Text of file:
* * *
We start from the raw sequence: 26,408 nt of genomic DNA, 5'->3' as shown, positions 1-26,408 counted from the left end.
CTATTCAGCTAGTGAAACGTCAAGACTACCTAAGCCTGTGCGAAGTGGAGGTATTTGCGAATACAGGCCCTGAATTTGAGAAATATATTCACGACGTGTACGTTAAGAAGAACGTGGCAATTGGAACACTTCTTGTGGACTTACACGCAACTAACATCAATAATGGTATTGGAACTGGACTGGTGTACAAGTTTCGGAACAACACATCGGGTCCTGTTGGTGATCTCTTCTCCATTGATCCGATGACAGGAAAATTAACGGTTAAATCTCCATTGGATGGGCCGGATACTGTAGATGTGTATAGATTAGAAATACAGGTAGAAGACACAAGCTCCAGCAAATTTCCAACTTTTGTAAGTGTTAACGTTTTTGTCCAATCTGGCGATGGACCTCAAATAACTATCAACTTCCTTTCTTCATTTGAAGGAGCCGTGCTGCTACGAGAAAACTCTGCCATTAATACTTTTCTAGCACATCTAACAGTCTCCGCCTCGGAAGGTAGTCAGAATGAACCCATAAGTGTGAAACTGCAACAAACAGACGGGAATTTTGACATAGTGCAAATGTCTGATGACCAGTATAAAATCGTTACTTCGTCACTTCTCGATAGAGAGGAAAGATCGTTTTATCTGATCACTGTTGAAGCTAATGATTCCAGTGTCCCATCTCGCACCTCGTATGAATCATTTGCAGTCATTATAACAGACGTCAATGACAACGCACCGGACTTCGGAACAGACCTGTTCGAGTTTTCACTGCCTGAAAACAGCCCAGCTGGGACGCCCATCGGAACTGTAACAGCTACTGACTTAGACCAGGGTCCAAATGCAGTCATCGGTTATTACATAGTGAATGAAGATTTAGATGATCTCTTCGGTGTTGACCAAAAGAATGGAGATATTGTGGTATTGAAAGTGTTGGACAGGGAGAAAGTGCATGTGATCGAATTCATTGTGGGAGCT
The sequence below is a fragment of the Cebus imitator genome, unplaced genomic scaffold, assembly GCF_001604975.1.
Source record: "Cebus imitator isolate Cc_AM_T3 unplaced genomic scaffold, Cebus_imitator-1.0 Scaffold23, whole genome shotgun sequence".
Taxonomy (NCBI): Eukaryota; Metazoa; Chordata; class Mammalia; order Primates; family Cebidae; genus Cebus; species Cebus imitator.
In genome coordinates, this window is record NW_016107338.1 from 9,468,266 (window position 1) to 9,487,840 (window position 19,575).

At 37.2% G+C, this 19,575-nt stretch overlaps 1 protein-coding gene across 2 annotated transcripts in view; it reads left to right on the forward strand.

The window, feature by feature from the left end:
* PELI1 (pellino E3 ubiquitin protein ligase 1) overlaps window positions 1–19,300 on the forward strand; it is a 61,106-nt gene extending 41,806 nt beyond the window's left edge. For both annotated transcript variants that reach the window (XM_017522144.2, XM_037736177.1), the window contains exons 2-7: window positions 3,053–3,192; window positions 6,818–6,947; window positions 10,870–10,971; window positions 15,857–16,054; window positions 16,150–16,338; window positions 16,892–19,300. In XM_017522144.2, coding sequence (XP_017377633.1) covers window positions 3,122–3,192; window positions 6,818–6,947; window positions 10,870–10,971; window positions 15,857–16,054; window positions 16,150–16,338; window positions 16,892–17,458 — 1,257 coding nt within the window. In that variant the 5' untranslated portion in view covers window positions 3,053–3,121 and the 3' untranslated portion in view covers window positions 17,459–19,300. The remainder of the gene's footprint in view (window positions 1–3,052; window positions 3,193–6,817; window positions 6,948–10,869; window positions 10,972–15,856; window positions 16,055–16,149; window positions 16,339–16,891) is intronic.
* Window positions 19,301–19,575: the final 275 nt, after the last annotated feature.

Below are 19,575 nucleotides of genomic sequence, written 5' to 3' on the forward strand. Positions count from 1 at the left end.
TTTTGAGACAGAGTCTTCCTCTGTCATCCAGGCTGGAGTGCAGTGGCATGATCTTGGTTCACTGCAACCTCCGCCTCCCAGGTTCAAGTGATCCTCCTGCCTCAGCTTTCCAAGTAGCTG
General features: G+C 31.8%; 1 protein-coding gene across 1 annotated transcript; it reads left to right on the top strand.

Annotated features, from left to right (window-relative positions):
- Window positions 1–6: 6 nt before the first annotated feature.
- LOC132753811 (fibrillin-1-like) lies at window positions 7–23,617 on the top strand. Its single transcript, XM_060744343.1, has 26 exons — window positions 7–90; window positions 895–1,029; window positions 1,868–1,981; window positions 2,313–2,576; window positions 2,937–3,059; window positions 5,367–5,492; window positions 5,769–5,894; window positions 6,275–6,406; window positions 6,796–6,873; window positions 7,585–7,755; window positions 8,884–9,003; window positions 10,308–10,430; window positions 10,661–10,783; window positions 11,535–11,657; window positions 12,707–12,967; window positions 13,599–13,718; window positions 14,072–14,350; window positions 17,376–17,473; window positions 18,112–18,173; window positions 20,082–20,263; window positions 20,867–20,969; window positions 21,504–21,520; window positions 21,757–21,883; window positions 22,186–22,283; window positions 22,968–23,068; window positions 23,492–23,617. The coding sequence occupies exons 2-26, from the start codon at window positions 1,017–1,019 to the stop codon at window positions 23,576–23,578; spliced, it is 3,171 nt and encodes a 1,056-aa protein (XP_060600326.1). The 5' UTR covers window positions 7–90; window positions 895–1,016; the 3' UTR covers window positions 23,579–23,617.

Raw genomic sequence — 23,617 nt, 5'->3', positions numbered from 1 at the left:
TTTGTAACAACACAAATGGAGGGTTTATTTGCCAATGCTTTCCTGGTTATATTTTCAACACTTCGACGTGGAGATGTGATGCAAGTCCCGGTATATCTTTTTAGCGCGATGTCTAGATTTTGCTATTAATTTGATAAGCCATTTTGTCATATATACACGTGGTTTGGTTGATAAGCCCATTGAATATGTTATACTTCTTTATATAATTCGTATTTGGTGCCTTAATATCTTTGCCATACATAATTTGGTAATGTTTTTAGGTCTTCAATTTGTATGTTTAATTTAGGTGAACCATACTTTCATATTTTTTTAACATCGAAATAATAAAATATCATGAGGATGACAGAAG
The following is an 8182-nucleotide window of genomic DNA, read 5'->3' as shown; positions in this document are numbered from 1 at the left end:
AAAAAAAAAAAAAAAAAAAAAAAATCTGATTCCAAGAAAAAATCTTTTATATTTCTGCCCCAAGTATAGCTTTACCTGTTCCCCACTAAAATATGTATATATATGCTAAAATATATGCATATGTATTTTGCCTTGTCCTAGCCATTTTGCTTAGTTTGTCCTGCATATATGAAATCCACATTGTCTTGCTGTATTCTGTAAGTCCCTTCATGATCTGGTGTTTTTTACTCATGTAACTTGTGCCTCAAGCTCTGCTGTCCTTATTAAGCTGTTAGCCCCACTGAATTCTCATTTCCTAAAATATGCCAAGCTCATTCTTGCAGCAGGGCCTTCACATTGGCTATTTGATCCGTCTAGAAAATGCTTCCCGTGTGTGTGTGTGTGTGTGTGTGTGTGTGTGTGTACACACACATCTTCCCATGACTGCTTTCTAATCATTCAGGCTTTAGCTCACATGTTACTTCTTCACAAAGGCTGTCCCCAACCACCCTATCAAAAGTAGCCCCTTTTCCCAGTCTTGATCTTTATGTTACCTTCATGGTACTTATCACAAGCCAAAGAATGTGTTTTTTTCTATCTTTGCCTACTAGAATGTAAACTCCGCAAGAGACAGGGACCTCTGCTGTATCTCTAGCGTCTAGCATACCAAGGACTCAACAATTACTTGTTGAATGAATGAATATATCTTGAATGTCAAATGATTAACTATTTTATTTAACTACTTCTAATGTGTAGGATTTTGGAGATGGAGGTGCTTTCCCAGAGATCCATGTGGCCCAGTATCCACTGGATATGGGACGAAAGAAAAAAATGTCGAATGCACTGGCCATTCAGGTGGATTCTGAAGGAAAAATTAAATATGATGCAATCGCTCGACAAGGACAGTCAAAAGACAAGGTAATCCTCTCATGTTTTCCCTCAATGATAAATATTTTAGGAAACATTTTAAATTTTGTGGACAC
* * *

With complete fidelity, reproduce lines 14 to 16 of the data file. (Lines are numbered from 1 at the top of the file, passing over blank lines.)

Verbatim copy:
Annotated features, from left to right (window-relative positions):
- Window positions 1–6: 6 nt before the first annotated feature.
- LOC132753811 (fibrillin-1-like) lies at window positions 7–23,617 on the top strand. Its single transcript, XM_060744343.1, has 26 exons — window positions 7–90; window positions 895–1,029; window positions 1,868–1,981; window positions 2,313–2,576; window positions 2,937–3,059; window positions 5,367–5,492; window positions 5,769–5,894; window positions 6,275–6,406; window positions 6,796–6,873; window positions 7,585–7,755; window positions 8,884–9,003; window positions 10,308–10,430; window positions 10,661–10,783; window positions 11,535–11,657; window positions 12,707–12,967; window positions 13,599–13,718; window positions 14,072–14,350; window positions 17,376–17,473; window positions 18,112–18,173; window positions 20,082–20,263; window positions 20,867–20,969; window positions 21,504–21,520; window positions 21,757–21,883; window positions 22,186–22,283; window positions 22,968–23,068; window positions 23,492–23,617. The coding sequence occupies exons 2-26, from the start codon at window positions 1,017–1,019 to the stop codon at window positions 23,576–23,578; spliced, it is 3,171 nt and encodes a 1,056-aa protein (XP_060600326.1). The 5' UTR covers window positions 7–90; window positions 895–1,016; the 3' UTR covers window positions 23,579–23,617.